What info can an employer give out when called for a reference?

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What info can an employer give out when called for a reference?

Asked on August 11, 2011 Florida

Answers:

M.D., Member, California and New York Bar / FreeAdvice Contributing Attorney

Answered 10 years ago | Contributor

Certain remarks can be made that are truthful but not necessarily disparaging. A former employer's negative response to a prospective employer's inquiry is not automatically actionable (assuming this to be the case). The law provides what is known as "qualified privilege" for answers to pre-employment inquiries. This exists so that companies will be free to answer pre-employment questions fully without fearing a lawsuit. Accordingly, a statement of opinion or fact is not illegal. So for example, "John Doe is the worst employee I've ever had the misfortune to manage" is not illegal.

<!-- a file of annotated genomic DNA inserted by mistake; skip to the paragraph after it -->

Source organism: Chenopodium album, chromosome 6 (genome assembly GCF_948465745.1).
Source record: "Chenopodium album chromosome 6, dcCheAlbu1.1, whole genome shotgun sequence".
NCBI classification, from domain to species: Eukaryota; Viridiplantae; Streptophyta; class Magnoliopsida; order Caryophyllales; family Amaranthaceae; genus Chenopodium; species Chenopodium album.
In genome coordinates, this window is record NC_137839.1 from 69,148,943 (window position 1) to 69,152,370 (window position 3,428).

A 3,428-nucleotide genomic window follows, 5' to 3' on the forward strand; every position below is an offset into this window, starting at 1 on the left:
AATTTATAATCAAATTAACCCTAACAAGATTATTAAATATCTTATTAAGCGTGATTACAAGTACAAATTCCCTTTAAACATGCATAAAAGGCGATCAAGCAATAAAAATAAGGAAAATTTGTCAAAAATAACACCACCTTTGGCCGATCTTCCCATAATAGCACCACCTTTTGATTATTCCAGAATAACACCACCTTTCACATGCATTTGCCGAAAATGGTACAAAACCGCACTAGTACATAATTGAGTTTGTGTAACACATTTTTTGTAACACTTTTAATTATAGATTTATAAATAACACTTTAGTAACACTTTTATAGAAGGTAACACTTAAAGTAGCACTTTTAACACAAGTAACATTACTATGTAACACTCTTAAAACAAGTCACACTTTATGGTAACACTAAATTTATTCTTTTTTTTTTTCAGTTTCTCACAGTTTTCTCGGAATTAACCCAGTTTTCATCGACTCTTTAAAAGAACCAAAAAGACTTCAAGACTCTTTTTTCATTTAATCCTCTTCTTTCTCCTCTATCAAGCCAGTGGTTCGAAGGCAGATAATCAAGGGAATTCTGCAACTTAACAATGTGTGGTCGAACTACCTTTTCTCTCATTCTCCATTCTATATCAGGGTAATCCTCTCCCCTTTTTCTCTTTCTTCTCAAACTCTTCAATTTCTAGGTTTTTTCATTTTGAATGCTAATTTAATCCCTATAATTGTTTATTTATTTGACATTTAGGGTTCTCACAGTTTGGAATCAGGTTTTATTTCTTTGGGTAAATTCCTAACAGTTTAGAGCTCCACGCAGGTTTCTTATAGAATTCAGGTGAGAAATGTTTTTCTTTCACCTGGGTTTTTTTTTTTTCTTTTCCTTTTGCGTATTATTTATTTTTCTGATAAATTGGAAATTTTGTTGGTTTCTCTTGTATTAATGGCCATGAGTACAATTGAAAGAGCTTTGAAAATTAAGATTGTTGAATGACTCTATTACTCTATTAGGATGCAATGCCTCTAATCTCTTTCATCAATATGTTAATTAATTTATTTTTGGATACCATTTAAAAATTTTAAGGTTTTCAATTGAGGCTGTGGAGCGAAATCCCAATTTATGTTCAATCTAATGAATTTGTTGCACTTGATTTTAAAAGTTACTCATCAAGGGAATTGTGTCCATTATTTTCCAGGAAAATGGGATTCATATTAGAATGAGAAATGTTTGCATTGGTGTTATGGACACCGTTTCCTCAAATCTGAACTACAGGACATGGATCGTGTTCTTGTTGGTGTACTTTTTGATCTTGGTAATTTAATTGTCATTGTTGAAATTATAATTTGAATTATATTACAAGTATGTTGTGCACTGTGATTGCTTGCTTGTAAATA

That all having been said, in such a circumstance, a former employee can sue for willful or reckless remarks made by an employer/former employer. In other words, statements that are false and grossly untrue are actionable. This is called defamation, which is a false statement that is knowingly made and communicated to a third-party which results in a financial/personal loss to the subject of the remarks.  for example, "John Doe is the worst employee I've ever managed. I wouldn't be surprised to find out that he has a drinking problem".  


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